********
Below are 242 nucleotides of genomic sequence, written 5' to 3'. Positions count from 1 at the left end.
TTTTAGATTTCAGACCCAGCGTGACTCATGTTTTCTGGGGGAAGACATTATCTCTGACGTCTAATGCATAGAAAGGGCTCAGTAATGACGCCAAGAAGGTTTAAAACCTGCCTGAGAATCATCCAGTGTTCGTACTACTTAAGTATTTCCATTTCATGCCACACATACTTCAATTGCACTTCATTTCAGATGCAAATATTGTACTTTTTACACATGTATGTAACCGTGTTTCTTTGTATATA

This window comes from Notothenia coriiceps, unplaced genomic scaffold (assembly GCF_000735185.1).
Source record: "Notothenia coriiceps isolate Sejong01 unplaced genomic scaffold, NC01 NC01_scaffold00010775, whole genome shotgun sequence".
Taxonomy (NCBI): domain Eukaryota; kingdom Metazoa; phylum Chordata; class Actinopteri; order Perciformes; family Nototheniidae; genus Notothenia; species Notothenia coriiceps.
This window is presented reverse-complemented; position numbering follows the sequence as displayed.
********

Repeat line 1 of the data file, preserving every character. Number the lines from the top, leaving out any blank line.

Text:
Below are 242 nucleotides of genomic sequence, written 5' to 3'. Positions count from 1 at the left end.